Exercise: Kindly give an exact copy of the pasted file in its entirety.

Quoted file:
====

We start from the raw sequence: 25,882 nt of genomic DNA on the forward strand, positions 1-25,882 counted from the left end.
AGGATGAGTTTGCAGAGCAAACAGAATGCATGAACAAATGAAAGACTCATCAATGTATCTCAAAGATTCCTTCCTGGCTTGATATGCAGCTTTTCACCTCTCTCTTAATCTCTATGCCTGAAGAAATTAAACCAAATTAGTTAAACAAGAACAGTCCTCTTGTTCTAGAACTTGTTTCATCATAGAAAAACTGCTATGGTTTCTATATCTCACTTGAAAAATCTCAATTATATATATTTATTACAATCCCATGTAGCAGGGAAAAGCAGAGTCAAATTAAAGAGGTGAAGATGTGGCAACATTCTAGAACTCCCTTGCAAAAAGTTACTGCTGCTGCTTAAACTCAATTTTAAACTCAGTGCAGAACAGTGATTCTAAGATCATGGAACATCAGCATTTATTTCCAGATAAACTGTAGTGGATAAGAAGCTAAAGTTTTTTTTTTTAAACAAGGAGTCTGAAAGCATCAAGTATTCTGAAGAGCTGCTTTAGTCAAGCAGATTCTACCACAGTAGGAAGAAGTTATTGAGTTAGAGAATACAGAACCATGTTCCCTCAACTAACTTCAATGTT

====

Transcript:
We start from the raw sequence: 25,882 nt of genomic DNA on the forward strand, positions 1-25,882 counted from the left end.
AGGATGAGTTTGCAGAGCAAACAGAATGCATGAACAAATGAAAGACTCATCAATGTATCTCAAAGATTCCTTCCTGGCTTGATATGCAGCTTTTCACCTCTCTCTTAATCTCTATGCCTGAAGAAATTAAACCAAATTAGTTAAACAAGAACAGTCCTCTTGTTCTAGAACTTGTTTCATCATAGAAAAACTGCTATGGTTTCTATATCTCACTTGAAAAATCTCAATTATATATATTTATTACAATCCCATGTAGCAGGGAAAAGCAGAGTCAAATTAAAGAGGTGAAGATGTGGCAACATTCTAGAACTCCCTTGCAAAAAGTTACTGCTGCTGCTTAAACTCAATTTTAAACTCAGTGCAGAACAGTGATTCTAAGATCATGGAACATCAGCATTTATTTCCAGATAAACTGTAGTGGATAAGAAGCTAAAGTTTTTTTTTTTAAACAAGGAGTCTGAAAGCATCAAGTATTCTGAAGAGCTGCTTTAGTCAAGCAGATTCTACCACAGTAGGAAGAAGTTATTGAGTTAGAGAATACAGAACCATGTTCCCTCAACTAACTTCAATGTT